Ciara Kenny

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The global reach of a single Irish village

A Generation Emigration writer has won a travel writing prize for his story about his mother’s village of Moyvane, Co Kerry

Sean Carlson and his mother Nuala.

Sat, Sep 27, 2014, 00:00


A Generation Emigration writer has won a prize from the Society of American Travel Writers for his story about his mother’s village of Moyvane, in Co Kerry. The story is republished in Weekend Review today.

Sean Carlson

A few years ago, while living in Australia, I found myself unexpectedly in a place where two centuries earlier an exile from my mom’s village in Ireland, quite likely a distant relation, became part of the history of both countries.

After a day of hiking in the Blue Mountains, so called for the mist of eucalyptus oils that colours the air, I detoured from the most direct route back into Sydney to visit the historic towns along the Hawkesbury river.

When I saw a sign for Castle Hill I detoured even farther. There, in 1804, a man by the name of Philip Cunningham initiated an uprising of fellow convicts. Having been sentenced to the penal colony of New South Wales for his involvement in the 1798 rebellion in Co Wexford, he led his men, the story goes, with the intention of seizing ships and sailing home to Ireland. Instead the efforts resulted in his execution – a long way from the place of his birth.

In Moyvane, Co Kerry today, a memorial in front of the primary school declares Cunningham “a son of this parish”. Engraved in the left side of the stone is a pike, the weapon used in his struggles. On the right, a boomerang.

Splintered off the road between the towns of Listowel and Tarbert, Moyvane may at first glance appear little different from many villages throughout the country. Its shops, pubs and post office stretch along the main street, and a church stands between the GAA pitch and the school. A co-operative creamery serves the area’s dairy farmers, as it has since the late 1800s. Bog and farmland stretch in every direction. Nothing by appearance alone would suggest this village could affect the wider world.

My mom grew up on the outskirts of Moyvane as the second youngest in a family of 16. Throughout her childhood she witnessed her sisters and brothers leave. Most went to England. Two entered a convent in Wales. Her oldest brother settled in the Bronx. A sister set off for California.

There were occasional visits over the years, but more than anything my mom learned about the lives of her siblings through the letters they wrote home to their mother.

When my mom left she was almost 17. She joined her sister, her brother-in-law and her nephew in London. At the age of 21 she arrived in New York, certain she would return to live in Ireland. Forty years have now passed.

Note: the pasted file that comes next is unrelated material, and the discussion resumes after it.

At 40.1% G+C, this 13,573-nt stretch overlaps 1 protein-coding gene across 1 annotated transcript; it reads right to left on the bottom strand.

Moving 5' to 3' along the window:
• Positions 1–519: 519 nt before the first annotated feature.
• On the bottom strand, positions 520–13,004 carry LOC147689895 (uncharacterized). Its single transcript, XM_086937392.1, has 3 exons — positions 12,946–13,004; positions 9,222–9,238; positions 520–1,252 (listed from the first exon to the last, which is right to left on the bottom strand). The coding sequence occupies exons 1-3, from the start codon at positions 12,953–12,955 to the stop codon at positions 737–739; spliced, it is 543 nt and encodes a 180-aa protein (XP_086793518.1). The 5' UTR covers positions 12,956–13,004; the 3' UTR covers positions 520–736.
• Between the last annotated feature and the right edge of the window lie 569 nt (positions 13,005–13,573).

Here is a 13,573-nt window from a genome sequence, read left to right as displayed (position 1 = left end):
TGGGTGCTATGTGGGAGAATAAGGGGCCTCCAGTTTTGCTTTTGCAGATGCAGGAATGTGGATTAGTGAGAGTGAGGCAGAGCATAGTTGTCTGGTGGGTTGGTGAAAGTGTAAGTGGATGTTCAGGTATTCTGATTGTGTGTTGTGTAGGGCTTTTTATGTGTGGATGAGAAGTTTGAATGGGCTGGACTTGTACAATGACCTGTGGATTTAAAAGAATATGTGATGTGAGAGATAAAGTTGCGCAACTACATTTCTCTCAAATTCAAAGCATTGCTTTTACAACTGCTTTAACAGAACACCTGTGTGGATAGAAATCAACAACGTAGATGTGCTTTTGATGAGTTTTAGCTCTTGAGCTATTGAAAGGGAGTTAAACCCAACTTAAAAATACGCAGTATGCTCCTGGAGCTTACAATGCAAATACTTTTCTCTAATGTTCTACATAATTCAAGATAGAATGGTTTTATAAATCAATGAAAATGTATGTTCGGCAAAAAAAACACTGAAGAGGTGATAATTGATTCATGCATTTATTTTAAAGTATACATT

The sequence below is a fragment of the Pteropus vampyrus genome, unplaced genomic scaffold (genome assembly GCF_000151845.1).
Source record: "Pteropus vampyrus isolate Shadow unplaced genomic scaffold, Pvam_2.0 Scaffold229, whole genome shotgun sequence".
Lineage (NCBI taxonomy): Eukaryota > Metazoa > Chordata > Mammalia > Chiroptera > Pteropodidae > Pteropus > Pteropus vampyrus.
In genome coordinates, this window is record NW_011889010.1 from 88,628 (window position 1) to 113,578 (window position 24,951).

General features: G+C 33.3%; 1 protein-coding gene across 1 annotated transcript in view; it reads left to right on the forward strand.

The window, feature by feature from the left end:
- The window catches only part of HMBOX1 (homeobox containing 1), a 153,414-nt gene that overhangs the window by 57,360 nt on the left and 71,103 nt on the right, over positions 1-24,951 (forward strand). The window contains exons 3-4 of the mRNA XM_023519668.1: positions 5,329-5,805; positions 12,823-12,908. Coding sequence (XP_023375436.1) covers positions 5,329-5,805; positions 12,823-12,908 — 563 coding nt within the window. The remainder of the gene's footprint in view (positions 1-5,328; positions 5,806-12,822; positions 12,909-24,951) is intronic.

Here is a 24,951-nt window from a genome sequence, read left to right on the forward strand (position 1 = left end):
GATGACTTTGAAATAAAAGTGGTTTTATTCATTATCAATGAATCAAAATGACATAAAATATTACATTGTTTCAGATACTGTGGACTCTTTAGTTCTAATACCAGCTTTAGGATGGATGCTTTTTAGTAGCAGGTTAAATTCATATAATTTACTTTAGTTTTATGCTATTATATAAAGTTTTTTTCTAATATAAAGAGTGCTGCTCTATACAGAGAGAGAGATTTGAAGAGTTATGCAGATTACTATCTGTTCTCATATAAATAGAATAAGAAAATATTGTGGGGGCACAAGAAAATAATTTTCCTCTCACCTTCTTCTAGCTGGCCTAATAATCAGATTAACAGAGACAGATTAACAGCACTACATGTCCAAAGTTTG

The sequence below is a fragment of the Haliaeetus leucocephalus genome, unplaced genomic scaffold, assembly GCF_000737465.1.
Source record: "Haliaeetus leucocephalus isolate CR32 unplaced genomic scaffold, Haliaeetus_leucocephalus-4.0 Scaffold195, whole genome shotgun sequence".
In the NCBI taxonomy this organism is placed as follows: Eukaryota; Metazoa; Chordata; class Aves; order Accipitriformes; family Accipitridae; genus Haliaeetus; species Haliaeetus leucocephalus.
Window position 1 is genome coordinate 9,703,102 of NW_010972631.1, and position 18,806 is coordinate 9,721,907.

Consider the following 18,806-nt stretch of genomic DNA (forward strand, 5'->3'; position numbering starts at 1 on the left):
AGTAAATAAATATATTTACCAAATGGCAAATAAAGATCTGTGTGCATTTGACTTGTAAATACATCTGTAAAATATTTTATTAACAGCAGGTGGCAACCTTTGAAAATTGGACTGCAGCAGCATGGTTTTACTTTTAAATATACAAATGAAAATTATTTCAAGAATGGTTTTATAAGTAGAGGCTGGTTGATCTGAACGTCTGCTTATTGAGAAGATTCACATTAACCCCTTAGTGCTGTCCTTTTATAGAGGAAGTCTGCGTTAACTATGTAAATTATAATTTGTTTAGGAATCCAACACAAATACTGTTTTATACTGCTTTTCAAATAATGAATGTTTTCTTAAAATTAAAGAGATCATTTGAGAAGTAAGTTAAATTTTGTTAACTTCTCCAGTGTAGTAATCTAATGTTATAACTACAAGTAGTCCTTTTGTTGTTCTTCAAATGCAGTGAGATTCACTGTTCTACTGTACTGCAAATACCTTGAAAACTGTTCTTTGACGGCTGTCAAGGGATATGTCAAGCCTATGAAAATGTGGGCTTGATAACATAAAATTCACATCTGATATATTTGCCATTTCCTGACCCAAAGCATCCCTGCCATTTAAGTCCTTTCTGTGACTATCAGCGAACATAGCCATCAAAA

New audiences

Like all who know this story as their own, my mom may have left the place from where she came, but it has never left her.

Such experiences have echoed in villages, towns and cities for generations, repeating once again. Yet who would have thought that Moyvane, with a population of about 400 people, would produce a bishop in Brazil and another in Texas, a newspaper publisher in Detroit, a university president in New Orleans and two founding members of Comhaltas in North America, who extended the music and culture of Ireland to new audiences abroad.

Of my mom’s sisters, one opened a number of boutique clothing stores in Tucson, Arizona. Another managed rural healthcare projects for women and children during several years in Gambia.

Time and again, places like Moyvane have seen their “children” and their descendants leave their imprints wherever they have gone. Some followed religious paths. Others laid roads, fought fires and opened pubs. They went into medicine, law, business and government. They shared the gifts of the instruments they played, the words they wrote and the stories they told.

Last year the Gathering recognised and welcomed this global diaspora, past and present. Although a celebration, it involved what is ultimately a sad yet universal story of leaving home, of coping, of remembering those left behind, of the potential for new beginnings.

Whether a convict rebelling in Castle Hill or the countless young women and men without memorials to mark their lives, not all who left had the choice to stay or the opportunity to return. For those setting off today it’s easier than ever to remain connected back home and to share so many smaller moments with family and friends.

In the foreword to The Boro and the Cross, a book compiled more than a decade ago by a committee in Moyvane and neighbouring Knockanure, the schoolteacher and poet Gabriel Fitzmaurice wrote, “It tells the story not just of the local community but of the community in exile throughout the world.” Indeed it does. The significance of emigration, for Ireland like anywhere else, is that one country’s loss often means another’s gain. The reach of a single village can be disproportionate to its size.

This article was first published on the Generation Emigration blog in April last year. It was awarded a bronze prize by the Society of American Travel Writers at its annual Lowell Thomas Travel Journalism Awards. What the judges said:

“The Irish diaspora is often told in macro terms, millions of Irishmen leaving their homes for Great Britain, North America, Australia, etc. But here the author tells that story — with the news hook of The Gathering in 2013 — in micro terms. This is an amazing story of one village and the talent it sent to the world.”

Sean Carlson lives in New York. He is currently looking for a publisher for a book he has written about Irish emigration based around his mother’s experience of leaving Co Kerry;